MIN RATNA BAJRACHARYA
For the past six years, administrators in public schools across the country have been celebrating as if it’s Dasain all year through. The government had started the Per Child Fund (PCF) in 2007 which allocates Rs 1,626 for each student to cover the cost of their uniforms, stationery, and other essentials.
However, school administrators have been inflating enrollment rates and fleecing the government. And it’s not only schools that are looting the state, even parents are enrolling their children at more than one school to pocket the scholarship money.
According to the 2011 census, there are 6,003,178 children between the ages of 5 and 13. However, flash reports from the Department of Education (DEO) put the number of students in the 5-13 age bracket at 6,595,565, which leaves almost 600,000 children unaccounted for. In Sunsari alone there were 83,000 ‘fake’ students out of the reported 196, 562 in 2011-12. Sunsari’s District Education Officer Bir, Bahadur Khadka, says that out of the total budget allocated for schools during the last fiscal year, Rs 900,000 has already been collected. Says Khadka, “Falsifying enrollment for more than 80,000 students in one district is no joke. The government needs to intervene immediately before things get completely out of control.”
Schools in Saptari are a step above the rest. They managed to double the number of students in just a single academic year. The flash one report at the beginning of the academic year in 2011 shows the total number of students to be around 84,000 which reached a staggering 149,100 by the end of the year.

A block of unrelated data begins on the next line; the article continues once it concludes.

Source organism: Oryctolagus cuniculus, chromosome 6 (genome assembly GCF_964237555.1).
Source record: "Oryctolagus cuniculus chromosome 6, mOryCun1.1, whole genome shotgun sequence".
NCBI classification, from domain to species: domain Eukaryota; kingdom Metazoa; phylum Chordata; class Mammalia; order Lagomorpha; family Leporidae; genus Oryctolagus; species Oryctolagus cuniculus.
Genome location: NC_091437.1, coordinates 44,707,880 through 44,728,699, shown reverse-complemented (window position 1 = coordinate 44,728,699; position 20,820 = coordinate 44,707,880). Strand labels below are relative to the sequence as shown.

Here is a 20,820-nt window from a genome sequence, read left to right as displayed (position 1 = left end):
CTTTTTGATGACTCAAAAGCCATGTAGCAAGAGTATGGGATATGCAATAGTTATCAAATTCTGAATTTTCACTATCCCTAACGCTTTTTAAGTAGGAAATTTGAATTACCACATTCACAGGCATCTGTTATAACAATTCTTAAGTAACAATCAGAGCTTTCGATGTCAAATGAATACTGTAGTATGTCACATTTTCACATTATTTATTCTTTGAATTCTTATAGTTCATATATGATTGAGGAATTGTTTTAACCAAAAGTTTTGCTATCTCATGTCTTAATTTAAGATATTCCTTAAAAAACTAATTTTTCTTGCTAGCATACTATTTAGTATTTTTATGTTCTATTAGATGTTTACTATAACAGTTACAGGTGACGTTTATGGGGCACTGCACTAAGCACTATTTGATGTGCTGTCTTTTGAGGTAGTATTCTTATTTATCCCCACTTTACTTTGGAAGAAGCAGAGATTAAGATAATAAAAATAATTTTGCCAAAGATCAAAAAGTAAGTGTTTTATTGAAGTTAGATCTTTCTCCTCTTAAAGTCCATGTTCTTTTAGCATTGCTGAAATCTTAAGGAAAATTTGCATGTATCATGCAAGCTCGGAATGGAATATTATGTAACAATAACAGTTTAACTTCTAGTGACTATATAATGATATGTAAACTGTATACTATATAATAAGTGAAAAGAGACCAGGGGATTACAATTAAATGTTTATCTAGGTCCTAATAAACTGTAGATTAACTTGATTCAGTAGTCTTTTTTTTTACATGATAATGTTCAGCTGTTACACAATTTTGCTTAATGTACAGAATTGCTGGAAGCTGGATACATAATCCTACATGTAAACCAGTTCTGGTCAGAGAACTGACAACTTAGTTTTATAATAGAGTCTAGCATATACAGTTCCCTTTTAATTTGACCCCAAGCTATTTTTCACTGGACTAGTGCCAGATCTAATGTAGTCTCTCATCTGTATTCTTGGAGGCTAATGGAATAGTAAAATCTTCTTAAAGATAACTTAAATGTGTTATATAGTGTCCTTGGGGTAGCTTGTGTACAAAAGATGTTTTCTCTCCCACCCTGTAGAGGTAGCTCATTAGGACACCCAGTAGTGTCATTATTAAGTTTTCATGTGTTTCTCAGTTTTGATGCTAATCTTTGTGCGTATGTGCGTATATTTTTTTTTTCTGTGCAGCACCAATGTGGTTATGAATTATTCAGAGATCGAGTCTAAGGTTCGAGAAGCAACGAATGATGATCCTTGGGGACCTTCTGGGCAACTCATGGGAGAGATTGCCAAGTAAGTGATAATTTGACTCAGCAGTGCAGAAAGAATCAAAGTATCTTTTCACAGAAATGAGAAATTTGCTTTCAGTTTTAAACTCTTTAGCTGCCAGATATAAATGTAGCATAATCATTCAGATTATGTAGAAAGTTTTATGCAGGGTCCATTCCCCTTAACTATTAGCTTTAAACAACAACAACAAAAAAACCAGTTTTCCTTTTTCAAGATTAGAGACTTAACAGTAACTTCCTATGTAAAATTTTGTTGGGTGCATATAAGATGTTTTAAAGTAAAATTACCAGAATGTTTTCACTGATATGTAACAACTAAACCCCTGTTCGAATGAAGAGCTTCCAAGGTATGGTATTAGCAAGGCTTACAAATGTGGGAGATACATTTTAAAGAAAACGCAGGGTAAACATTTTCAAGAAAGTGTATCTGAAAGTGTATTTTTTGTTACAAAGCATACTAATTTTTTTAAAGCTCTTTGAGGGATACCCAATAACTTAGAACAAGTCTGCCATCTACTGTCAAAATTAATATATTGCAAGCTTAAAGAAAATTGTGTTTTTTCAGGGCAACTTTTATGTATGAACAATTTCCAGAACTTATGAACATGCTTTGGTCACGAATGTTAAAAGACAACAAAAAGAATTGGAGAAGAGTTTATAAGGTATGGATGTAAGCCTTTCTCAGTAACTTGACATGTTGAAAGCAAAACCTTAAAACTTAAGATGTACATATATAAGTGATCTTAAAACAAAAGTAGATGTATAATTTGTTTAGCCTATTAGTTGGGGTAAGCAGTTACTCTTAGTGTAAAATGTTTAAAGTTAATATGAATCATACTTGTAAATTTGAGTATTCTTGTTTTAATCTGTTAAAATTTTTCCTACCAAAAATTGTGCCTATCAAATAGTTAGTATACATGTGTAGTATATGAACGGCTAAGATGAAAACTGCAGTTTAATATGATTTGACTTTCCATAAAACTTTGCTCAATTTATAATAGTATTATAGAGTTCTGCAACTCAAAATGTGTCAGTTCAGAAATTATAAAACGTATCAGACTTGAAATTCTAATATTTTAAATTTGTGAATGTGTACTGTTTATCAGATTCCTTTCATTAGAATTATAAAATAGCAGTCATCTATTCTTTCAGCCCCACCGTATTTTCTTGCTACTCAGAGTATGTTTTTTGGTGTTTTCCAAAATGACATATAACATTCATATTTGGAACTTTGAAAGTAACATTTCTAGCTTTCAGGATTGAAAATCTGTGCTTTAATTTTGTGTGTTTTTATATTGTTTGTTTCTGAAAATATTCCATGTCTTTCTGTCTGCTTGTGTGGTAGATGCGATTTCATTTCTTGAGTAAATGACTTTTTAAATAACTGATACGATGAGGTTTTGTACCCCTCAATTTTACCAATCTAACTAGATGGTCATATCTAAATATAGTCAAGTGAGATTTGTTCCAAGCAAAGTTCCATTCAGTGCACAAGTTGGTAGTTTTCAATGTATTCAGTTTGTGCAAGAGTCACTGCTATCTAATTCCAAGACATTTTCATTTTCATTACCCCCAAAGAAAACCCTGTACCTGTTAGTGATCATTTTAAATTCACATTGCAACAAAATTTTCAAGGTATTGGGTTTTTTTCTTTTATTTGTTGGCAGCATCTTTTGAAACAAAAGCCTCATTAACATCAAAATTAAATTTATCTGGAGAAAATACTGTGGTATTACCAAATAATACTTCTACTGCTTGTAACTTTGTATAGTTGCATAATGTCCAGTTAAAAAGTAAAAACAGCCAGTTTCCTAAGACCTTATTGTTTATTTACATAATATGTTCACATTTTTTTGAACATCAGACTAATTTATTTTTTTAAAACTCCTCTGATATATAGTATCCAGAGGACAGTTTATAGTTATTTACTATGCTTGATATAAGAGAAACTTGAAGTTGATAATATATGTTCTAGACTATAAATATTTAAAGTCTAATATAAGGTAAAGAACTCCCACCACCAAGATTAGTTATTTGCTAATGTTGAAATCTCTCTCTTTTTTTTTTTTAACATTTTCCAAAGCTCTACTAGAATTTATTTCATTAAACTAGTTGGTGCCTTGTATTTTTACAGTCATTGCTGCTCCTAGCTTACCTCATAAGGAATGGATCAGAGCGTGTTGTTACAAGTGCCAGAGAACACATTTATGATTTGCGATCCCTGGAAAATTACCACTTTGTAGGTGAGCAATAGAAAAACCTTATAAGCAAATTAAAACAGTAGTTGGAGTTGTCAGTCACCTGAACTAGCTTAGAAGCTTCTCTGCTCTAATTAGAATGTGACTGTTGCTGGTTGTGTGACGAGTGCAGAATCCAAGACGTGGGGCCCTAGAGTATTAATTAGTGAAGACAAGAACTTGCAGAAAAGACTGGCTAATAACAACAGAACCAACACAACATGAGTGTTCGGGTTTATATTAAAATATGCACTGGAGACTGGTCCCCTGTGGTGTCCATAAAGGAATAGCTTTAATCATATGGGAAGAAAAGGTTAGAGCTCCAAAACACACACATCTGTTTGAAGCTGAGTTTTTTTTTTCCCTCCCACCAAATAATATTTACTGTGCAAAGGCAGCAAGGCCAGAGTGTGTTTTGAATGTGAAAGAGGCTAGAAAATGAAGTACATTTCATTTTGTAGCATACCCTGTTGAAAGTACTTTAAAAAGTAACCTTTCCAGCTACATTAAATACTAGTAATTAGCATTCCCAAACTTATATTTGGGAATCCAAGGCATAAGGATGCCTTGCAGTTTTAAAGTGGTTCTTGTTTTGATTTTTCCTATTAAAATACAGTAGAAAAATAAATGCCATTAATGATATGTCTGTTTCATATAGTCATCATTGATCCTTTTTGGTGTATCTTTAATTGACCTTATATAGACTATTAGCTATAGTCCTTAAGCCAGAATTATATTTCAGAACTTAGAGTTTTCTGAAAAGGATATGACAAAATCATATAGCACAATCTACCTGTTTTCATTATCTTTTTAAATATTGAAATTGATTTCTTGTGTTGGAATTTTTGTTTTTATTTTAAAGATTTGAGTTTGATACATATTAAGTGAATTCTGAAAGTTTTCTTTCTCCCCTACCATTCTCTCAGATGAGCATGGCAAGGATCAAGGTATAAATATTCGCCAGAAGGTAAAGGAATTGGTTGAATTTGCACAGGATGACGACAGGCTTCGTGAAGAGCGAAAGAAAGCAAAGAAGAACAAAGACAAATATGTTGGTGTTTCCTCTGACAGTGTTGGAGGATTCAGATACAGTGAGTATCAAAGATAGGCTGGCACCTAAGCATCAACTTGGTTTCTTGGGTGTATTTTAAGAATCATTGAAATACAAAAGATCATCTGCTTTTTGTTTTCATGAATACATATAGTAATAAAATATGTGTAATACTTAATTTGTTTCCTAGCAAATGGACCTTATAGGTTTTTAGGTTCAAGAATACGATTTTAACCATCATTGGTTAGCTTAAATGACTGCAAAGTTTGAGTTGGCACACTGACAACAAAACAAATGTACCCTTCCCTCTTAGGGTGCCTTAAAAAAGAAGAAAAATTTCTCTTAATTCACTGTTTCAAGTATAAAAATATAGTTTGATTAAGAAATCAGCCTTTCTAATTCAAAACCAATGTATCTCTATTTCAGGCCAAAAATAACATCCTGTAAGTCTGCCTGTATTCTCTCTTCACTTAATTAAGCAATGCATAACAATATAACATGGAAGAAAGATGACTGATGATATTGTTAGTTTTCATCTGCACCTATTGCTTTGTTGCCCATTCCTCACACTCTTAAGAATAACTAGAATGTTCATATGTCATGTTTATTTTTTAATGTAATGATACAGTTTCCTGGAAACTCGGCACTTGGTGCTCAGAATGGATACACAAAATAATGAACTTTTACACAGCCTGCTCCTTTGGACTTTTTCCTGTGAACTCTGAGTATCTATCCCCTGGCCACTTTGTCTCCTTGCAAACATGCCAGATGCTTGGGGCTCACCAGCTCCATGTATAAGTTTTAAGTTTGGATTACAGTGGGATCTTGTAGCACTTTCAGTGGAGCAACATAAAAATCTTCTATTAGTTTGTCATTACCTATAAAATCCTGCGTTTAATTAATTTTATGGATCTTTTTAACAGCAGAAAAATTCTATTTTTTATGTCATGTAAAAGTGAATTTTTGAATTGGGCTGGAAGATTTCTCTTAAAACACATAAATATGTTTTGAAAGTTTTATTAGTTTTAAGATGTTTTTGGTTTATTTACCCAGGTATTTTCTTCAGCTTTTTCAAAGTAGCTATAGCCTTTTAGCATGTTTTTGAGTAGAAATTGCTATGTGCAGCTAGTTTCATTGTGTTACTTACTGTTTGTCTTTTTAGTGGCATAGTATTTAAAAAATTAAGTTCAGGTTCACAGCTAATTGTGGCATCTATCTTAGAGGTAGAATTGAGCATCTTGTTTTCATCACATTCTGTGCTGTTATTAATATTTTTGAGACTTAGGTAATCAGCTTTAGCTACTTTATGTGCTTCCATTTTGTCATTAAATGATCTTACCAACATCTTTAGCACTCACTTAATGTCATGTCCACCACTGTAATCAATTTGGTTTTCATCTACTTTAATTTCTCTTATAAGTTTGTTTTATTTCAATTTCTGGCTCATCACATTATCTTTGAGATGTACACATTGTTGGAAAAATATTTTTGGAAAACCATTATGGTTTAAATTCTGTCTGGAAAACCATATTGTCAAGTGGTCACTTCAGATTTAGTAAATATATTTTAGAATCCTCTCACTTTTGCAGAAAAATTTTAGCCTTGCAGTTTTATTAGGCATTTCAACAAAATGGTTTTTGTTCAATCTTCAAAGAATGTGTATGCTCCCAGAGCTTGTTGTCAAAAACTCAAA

There are close to a million ‘fake’ students across 75 districts and more than one billion was spent on them last year alone. The figures for the entire six years exceed Rs 8 billion.
In the last fiscal year, the government allocated Rs 63.9 billion, the highest ever for education of which Rs 51 billion went directly to schools. Of the country’s total education budget, 22 per cent is provided by donor countries and agencies while the rest comes from the state treasury. Since 2009 the World Bank, Asian Development Bank, European Union, DFID, Norway, Finland, Denmark, Australian Aid, UNICEF, and Global Education have been providing funds for the School Sector Reform Plan.
Neither the donors, nor the Ministry of Education (MoE), or even the teachers’ unions have spoken up against such massive embezzlement. Shankar Thapa, vice secretary of the research and information branch of DoE admits to the shortcomings of the monitoring mechanism. “Since it is not possible for the department to cross check the records of each and every school, it’s very difficult for us to find out which students are real and which are not,” acknowledges Thapa.
Although the government issued a directive last June to investigate those involved in the fraud, it first needs to inspect its own staff. Everyone involved in the preparation, monitoring, and sanctioning of funds needs to be held responsible and punished if found guilty and the PCF also needs a major overhaul to weed out the loopholes. Read the full article in Nepali